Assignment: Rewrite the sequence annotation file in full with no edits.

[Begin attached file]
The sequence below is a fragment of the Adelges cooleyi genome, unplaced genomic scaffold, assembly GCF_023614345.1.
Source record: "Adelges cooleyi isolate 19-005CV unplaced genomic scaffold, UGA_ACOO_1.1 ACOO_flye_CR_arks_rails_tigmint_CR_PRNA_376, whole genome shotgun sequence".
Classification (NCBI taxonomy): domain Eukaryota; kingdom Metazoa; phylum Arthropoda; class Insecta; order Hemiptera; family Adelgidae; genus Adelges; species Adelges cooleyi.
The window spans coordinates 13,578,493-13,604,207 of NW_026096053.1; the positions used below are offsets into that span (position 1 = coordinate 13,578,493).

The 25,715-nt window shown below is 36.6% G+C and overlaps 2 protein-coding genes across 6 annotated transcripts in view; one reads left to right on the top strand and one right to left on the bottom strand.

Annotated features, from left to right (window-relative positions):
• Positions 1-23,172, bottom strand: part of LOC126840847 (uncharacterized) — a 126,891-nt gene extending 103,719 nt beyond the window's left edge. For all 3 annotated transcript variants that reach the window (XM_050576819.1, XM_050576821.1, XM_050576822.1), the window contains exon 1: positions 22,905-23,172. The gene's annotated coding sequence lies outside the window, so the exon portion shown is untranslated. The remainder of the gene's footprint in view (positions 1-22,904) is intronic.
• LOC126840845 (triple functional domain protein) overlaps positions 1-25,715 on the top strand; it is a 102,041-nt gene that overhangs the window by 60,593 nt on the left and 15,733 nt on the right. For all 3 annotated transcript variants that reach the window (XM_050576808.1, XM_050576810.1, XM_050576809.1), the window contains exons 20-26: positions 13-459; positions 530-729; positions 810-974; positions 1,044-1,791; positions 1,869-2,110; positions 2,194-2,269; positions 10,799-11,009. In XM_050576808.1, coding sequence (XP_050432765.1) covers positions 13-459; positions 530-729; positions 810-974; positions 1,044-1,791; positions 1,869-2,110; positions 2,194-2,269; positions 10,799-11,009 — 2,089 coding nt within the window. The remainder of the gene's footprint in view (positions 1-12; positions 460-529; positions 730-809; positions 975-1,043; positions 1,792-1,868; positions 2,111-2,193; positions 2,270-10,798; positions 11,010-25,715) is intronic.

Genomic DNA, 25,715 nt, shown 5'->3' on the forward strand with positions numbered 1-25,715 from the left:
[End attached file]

The sequence below is a fragment of the Adelges cooleyi genome, unplaced genomic scaffold, assembly GCF_023614345.1.
Source record: "Adelges cooleyi isolate 19-005CV unplaced genomic scaffold, UGA_ACOO_1.1 ACOO_flye_CR_arks_rails_tigmint_CR_PRNA_376, whole genome shotgun sequence".
Classification (NCBI taxonomy): domain Eukaryota; kingdom Metazoa; phylum Arthropoda; class Insecta; order Hemiptera; family Adelgidae; genus Adelges; species Adelges cooleyi.
The window spans coordinates 13,578,493-13,604,207 of NW_026096053.1; the positions used below are offsets into that span (position 1 = coordinate 13,578,493).

The 25,715-nt window shown below is 36.6% G+C and overlaps 2 protein-coding genes across 6 annotated transcripts in view; one reads left to right on the top strand and one right to left on the bottom strand.

Annotated features, from left to right (window-relative positions):
• Positions 1-23,172, bottom strand: part of LOC126840847 (uncharacterized) — a 126,891-nt gene extending 103,719 nt beyond the window's left edge. For all 3 annotated transcript variants that reach the window (XM_050576819.1, XM_050576821.1, XM_050576822.1), the window contains exon 1: positions 22,905-23,172. The gene's annotated coding sequence lies outside the window, so the exon portion shown is untranslated. The remainder of the gene's footprint in view (positions 1-22,904) is intronic.
• LOC126840845 (triple functional domain protein) overlaps positions 1-25,715 on the top strand; it is a 102,041-nt gene that overhangs the window by 60,593 nt on the left and 15,733 nt on the right. For all 3 annotated transcript variants that reach the window (XM_050576808.1, XM_050576810.1, XM_050576809.1), the window contains exons 20-26: positions 13-459; positions 530-729; positions 810-974; positions 1,044-1,791; positions 1,869-2,110; positions 2,194-2,269; positions 10,799-11,009. In XM_050576808.1, coding sequence (XP_050432765.1) covers positions 13-459; positions 530-729; positions 810-974; positions 1,044-1,791; positions 1,869-2,110; positions 2,194-2,269; positions 10,799-11,009 — 2,089 coding nt within the window. The remainder of the gene's footprint in view (positions 1-12; positions 460-529; positions 730-809; positions 975-1,043; positions 1,792-1,868; positions 2,111-2,193; positions 2,270-10,798; positions 11,010-25,715) is intronic.

Genomic DNA, 25,715 nt, shown 5'->3' on the forward strand with positions numbered 1-25,715 from the left: